Set in a futuristic vision of the late 1980's, Ukrainian Archbishop Kiril Lakota is set free after two decades as a political prisoner in Siberia. He is brought to Rome by Fr. David ... See full summary »
Experience the American Journey through our country's visual heritage in this historical recording provided by the National Archives of the United States.A film released by the U.S. ... See full summary »
In a seaside village, a group of local young men mingle among the seasonal tourists in search of sexual conquests. Near the end of one summer, the leader of the group, Tinker, a strolling ... See full summary »
R.P.M. stands for (political) revolutions per minute. Anthony Quinn plays a liberal college professor at a west coast college during the hedy days of campus activism in the late 1960s. ... See full summary »
In 1939, in a French prison camp, José Garcés of the defeated Spanish Republican army raises the spirits of his fellow prisoners by telling the story of the year he was 8 years old, 1911, ... See full summary »
A secretary takes her boss's car for the holiday in the Mediteranean, oddly retracing a journey she has not taken, and is recognized by people she has not met before. When a body turns up ... See full summary »
Johnnie Byrne is a member of the British Parliament. In his 40s, he's feeling frustrated with his life and his personal as well as professional problems tower up over him. His desires to ... See full summary »
Set in a futuristic vision of the late 1980's, Ukrainian Archbishop Kiril Lakota is set free after two decades as a political prisoner in Siberia. He is brought to Rome by Fr. David Telemond, a troubled young priest who befriends him. Once at the Vatican, he is immediately given an audience with the Pope, who elevates him to Cardinal Priest. The world is on the brink of war due to a Chinese-Soviet feud made worse by a famine caused by trade restrictions brought against China by the U.S. When the Pontiff suddenly dies, Lakota's genuine character and unique life experience move the College of Cardinals to elect him as the new Pope. But Pope Kiril I must now deal with his own self-doubt, the struggle of his friend Fr. Telemond who is under scrutiny for his beliefs, and find a solution to the crisis in China. Written by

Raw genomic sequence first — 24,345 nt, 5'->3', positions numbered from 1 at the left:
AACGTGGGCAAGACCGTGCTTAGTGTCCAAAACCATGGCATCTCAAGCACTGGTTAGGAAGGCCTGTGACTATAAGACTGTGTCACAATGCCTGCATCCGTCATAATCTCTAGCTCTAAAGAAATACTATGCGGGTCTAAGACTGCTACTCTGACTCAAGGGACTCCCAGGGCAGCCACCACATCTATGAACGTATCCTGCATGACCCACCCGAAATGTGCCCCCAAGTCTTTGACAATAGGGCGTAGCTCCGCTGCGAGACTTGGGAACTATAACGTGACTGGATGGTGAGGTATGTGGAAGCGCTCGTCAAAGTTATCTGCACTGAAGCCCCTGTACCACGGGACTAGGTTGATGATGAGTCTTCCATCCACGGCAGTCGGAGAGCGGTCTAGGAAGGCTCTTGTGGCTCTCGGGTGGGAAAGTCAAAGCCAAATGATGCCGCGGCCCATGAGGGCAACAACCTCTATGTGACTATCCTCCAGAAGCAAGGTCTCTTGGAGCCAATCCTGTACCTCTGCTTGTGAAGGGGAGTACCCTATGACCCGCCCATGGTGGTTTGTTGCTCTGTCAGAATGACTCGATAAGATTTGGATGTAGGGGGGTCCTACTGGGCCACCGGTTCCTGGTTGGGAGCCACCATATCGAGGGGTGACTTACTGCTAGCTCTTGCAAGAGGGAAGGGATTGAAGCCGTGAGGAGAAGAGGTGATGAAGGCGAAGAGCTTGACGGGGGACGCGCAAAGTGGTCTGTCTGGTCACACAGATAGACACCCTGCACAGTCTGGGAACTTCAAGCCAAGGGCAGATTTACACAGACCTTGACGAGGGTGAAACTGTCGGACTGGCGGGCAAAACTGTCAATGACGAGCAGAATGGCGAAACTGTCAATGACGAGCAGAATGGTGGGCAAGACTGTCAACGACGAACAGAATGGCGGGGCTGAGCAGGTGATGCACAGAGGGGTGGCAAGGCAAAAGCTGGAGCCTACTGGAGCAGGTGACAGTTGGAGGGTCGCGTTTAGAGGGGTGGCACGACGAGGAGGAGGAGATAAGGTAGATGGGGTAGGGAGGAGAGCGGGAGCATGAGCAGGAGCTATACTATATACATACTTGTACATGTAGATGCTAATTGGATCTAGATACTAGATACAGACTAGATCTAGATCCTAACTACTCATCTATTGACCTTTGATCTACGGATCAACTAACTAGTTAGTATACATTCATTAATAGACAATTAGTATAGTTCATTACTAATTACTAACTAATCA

Despite being listed in the main credits of the film George Pravda is nowhere to be seen. (Yes he does - he has a brief exchange with Olivier playing one of the Russian Premier's advisors. However his distinctive voice has been dubbed.) See more »
Kiril Lakota is often identified as a Russian, when in fact he is an Ukrainian, a different nationality. See more »
Lavish, sincere, not always convincing but still engaging epic
As Pope operas go, The Shoes of the Fisherman is pretty enjoyable. Dated but shot on a lavish scale in the days when doorstop novels were turned into star-studded epics rather than TV miniseries, it skirts close to guilty pleasure territory without ever providing any unintentional laughs as Anthony Quinn's political prisoner is freed to act as a mediator between the Church and Russia only to find himself elected Pope. Laurence Olivier delivers the bacon as the Russian premier in one of the first of his hammy blockbuster supporting turns he took to supplement his meagre £150 a week salary at the National Theatre, with John Gielgud turning up for one scene as an ailing pontiff while Oskar Werner, Leo McKern and Vittorio De Sica get the more substantial roles. Too much screen time is wasted on David Jansenn and Barbara Jefford's marital problems, an irrelevant subplot that simply gets discarded entirely in the last third, and the political crisis in the background with a starving China threatening world war isn't entirely convincing. Yet there is some substance there even if the politics, both theological and secular, are somewhat confused - how many roadshow pictures feature a philosopher-priest (Werner) under investigation for developing the theories of Teillhard de Chardin? There's even one surprisingly touching scene between Leo McKern and Quinn near the end of the film about loneliness, and Alex North's grandiose score, incorporating as its main theme part of his rejected score for 2001, is quite magnificent. And if you've ever wanted to see Zorba the Pope reciting the Shema Yisrael, this is the movie for you.
It's just a shame that the recent DVD runs into synch problems in the last third and that the making-of featurette has been cropped from 1.33:1 to 1.85:1, meaning that the extracts from the film in it are cropped both horizontally and vertically!
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